But then, reality kicks again…

The new String

The String class after Java 7 update 6 has been rewritten. Two fields have been lost in the process: offset and length. This means that now a string always has its first caracter at position 0 and the same size as its char[] buffer.

This means no more memory leaks. Nobody can ever again substring a 2 MiB string down to a 10 byte micro-string and still get a 2 MiB of unused memory filling up the heap. We are effectively protecting people from ever needing to learn how things work, because things work exactly as expected.

Except this introduces new problems. New problems that, sadly, and unlike the previous one, have no solution.

The first of our problems is memory. Every time we use substring (or trim) we copy the buffer. For small strings, this really doesn’t matter. For the average case, even for long strings, this also doesn’t matter, as the original string is rarely kept. It is in a few key circumstances where a lot of strings are created from a large one where this may matter. An application that yesterday used a decent amount of memory now uses a lot more with no direct solution.

The second of our problems is computing time. Every time we use substring or trim, we copy the buffer. Copying a buffer means an O(n) run on the target size. Again, for short strings, this is not a problem. For a long one, it is. We can no longer rely on trim to be fast. Every time we call it, we risk copying a large string just to save a few bytes we didn’t even want to save. Applications that called substring in loops may now behave closer to O(n²) than to their previous linear times. Existing applications may slow down just by running them with the new updates. And again, this doesn’t have a direct solution.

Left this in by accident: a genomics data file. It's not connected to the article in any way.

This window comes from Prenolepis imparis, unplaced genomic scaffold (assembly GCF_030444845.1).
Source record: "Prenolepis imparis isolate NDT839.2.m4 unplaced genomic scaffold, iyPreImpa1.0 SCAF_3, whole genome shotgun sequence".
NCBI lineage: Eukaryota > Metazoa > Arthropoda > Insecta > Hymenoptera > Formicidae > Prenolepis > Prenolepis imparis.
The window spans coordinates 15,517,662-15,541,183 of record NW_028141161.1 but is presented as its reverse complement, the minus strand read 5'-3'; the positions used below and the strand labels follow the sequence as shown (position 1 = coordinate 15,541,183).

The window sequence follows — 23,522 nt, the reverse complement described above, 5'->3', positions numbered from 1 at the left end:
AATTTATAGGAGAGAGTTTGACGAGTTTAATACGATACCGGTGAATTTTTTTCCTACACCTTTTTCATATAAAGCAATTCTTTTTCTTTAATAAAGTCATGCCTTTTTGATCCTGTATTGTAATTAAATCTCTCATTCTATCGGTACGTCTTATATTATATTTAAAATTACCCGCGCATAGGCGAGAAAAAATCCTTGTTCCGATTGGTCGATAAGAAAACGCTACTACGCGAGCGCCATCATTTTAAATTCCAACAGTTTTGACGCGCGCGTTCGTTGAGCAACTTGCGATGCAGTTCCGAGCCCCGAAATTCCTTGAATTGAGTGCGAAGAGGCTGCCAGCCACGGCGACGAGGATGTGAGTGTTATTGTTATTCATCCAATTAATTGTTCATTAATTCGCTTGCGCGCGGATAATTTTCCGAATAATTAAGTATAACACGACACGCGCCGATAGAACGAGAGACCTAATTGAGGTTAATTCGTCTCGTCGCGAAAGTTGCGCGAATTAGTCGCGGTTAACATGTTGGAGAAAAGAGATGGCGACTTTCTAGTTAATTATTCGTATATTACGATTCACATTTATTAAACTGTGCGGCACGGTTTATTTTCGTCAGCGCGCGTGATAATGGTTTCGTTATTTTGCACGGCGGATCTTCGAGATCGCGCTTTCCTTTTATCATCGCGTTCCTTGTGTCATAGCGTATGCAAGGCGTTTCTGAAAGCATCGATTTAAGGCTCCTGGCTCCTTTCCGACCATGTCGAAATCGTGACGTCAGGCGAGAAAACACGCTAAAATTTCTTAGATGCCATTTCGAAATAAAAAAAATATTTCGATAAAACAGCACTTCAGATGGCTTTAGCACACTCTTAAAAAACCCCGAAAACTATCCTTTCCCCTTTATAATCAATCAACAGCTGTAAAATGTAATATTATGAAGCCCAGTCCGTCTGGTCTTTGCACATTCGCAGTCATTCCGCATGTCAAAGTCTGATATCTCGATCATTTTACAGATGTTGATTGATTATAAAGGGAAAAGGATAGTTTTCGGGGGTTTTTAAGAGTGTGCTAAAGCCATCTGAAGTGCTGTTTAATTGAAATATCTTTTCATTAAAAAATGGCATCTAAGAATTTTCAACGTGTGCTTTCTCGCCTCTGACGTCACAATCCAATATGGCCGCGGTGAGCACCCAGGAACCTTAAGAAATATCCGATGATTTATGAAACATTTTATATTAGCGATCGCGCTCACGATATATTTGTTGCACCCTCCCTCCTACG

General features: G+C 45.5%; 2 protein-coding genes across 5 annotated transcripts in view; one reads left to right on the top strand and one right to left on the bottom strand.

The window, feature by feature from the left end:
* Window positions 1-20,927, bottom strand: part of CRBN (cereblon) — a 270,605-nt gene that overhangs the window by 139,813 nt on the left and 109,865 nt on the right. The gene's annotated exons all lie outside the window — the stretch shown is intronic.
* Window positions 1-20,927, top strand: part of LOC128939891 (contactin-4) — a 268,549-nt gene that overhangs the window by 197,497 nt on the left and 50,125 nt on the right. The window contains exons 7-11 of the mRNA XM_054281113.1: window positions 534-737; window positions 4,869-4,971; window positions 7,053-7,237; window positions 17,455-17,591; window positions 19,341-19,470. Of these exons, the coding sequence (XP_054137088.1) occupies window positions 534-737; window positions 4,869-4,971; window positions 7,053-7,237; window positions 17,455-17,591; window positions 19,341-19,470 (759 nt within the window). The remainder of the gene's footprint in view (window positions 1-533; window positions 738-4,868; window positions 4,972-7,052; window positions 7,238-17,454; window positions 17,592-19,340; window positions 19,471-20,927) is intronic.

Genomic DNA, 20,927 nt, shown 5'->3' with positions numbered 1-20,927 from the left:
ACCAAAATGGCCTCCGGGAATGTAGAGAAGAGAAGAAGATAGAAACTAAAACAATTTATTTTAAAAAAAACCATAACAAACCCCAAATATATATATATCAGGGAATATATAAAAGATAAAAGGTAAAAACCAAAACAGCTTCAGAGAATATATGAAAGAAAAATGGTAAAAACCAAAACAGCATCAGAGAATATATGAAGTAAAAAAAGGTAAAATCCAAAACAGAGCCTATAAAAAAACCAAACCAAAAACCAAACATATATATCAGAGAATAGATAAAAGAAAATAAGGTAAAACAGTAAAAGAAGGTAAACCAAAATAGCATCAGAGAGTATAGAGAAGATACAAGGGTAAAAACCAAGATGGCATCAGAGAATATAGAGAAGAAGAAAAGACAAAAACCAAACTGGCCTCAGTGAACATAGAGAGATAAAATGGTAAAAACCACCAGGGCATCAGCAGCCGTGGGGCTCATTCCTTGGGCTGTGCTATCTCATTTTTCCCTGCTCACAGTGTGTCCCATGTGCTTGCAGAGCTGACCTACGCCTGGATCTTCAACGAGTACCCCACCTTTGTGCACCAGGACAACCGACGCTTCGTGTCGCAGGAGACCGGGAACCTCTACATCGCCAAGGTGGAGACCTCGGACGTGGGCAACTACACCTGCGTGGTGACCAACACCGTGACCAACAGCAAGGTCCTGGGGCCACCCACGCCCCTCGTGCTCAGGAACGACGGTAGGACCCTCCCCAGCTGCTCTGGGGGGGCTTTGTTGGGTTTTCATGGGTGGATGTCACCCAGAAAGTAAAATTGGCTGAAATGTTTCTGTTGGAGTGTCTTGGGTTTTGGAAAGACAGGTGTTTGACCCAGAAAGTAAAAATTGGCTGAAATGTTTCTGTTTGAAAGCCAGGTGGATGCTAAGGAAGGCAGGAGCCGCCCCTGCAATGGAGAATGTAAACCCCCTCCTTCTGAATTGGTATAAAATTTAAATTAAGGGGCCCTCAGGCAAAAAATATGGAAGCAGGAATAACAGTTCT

These are not trivial problems. This change is introducing a lot of accidental bad behaviour to well-behaved applications only to eliminate an avoidable memory leak. Again: to remove an error that was avoidable.


I can’t stress this hard enough. The bad behaviour of the old String was avoidable, everything bad introduced with the new String is forced to the programmer. We have introduced bad behaviour just so bad programmers didn’t have to learn to code.

Instead of telling people that they should care about memory in Java (even though they sell it as the language in which you forget about memory management), they break their old users that were using their platform the right way.

This is specially odd in the very people that introduced that thing they call type erasure just so new code could be run in old platforms, when it should be the other way around. And this time, is neither way.

Edit (Nov 23): Looks like the author of this changes has made a few comments on Reddit.

To summarize, he says the change does more good than harm because of how strings are usedin the average application. Although I mostly agree, I think that it’s a change that potentially breaks a lot of things in those applications that are not the usual one.

There is one thing I can say about all this: Is not documented anywhere. Neither the old or the new behaviour. So, in the end, anyone relying on it was relying on undocumented features, something that should not be done.